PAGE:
Frankenstein Created Woman (Terence Fisher, 1967)

Terence Fisher’s 1967 Hammer Horror film Frankenstein Created Woman was screened as the opening film of the Mayhem Presents The Created Woman weekender at Broadway in Nottingham. It was a perfect way to kick off the festival.

Fisher had spent his career making a name for himself as a director of great Hammer Horror titles, including The Mummy, Dracula and The Hound of the Baskervilles. This film came towards the end of his career (he was 63 at the time), by which point he was clearly a very accomplished and well-established director. Despite this, there is nothing stale about this picture.

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He relied again on Peter Cushing to take the role of Baron Frankenstein, a tried and tested appointment. Yet it isn’t Cushing that takes centre-stage. Playboy centrefold Susan Denberg is absolutely brilliant as the shy and physically scarred Christina, whose body is the subject of Frankenstein’s latest experiment. Fusing her body with the soul of her deceased lover Hans (Robert Morris), she becomes a schizophrenic femme fatale, with a personal vendetta to murder those responsible for his death. Her role has two sides and both are played perfectly, though she is obviously more at ease with the second more sexually-confident character.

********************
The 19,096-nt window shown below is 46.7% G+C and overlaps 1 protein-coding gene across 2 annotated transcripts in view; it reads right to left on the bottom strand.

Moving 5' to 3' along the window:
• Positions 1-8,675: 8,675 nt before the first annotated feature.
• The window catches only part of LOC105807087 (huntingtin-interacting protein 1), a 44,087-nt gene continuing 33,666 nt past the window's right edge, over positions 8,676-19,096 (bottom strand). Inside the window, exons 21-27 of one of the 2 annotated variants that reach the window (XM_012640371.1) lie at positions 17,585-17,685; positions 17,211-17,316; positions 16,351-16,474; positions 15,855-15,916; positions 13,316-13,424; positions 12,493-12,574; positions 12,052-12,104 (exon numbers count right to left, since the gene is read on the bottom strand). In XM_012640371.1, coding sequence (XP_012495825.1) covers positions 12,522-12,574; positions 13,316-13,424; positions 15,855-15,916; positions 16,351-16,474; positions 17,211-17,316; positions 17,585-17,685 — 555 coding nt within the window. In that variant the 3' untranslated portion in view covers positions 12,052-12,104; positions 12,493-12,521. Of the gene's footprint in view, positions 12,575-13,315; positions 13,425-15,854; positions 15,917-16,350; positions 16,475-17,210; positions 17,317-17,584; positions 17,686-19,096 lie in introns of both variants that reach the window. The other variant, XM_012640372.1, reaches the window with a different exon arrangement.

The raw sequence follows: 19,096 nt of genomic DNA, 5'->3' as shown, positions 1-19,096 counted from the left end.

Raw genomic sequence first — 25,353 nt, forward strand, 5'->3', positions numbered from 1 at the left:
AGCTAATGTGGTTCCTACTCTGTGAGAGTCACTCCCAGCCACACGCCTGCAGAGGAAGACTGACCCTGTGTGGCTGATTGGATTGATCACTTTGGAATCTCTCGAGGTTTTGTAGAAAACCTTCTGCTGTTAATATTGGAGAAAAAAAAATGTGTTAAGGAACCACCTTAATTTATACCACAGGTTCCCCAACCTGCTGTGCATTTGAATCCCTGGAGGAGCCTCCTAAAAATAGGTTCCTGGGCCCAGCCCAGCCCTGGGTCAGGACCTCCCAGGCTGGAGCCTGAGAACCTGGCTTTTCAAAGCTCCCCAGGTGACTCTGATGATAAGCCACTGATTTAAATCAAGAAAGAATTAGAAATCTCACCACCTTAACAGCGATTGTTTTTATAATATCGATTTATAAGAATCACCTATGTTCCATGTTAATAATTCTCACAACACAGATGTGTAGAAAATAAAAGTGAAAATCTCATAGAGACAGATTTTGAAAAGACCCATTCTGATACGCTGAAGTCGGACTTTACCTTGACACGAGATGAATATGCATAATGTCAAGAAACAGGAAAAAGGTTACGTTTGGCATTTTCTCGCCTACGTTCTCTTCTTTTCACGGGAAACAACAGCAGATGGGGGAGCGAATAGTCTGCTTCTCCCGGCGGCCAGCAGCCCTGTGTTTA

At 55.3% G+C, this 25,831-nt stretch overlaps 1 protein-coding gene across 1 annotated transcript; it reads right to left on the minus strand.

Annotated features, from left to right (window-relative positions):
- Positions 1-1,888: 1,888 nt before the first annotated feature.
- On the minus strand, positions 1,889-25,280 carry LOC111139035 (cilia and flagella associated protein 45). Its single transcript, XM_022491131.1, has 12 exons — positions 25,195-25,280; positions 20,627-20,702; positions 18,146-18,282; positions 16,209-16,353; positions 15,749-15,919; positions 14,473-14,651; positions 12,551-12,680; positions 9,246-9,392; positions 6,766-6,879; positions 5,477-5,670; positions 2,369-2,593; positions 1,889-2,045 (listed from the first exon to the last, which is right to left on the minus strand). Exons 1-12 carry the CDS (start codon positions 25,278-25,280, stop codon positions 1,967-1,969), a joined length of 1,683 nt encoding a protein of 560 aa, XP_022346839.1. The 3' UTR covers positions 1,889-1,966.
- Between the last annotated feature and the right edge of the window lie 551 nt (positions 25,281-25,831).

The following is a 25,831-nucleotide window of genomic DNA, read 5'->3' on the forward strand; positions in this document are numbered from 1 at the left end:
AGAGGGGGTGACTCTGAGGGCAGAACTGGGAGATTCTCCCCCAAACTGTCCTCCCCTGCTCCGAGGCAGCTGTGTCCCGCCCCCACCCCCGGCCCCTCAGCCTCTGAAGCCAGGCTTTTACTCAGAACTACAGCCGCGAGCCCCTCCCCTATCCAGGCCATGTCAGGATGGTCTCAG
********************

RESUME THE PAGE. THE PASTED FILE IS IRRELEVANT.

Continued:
The film has a few loose points. It is responsible for one of the worst court scenes in cinematic history, in which Hans is sentenced to death for a crime with no evidence and no witnesses, even though the judge knows he is innocent, essentially because his father was a murderer. It’s in there for necessity and Fisher tries to see it through as quickly as possible. Elsewhere, three men essentially allow themselves to be killed, in reality because if they’d tried to struggle they would have easily overcome their attacker. Apparently it’s much easier to just lie still in shock and take the inevitable.

It’s probably not the best Frankenstein-based story ever told, but with a great performance from Denberg it is one that is worthy of the franchise and I recommend checking it out if you’re a big fan of the series, or indeed of Hammer Horror in general.

Frankenstein Created Woman is available on Blu-ray now.

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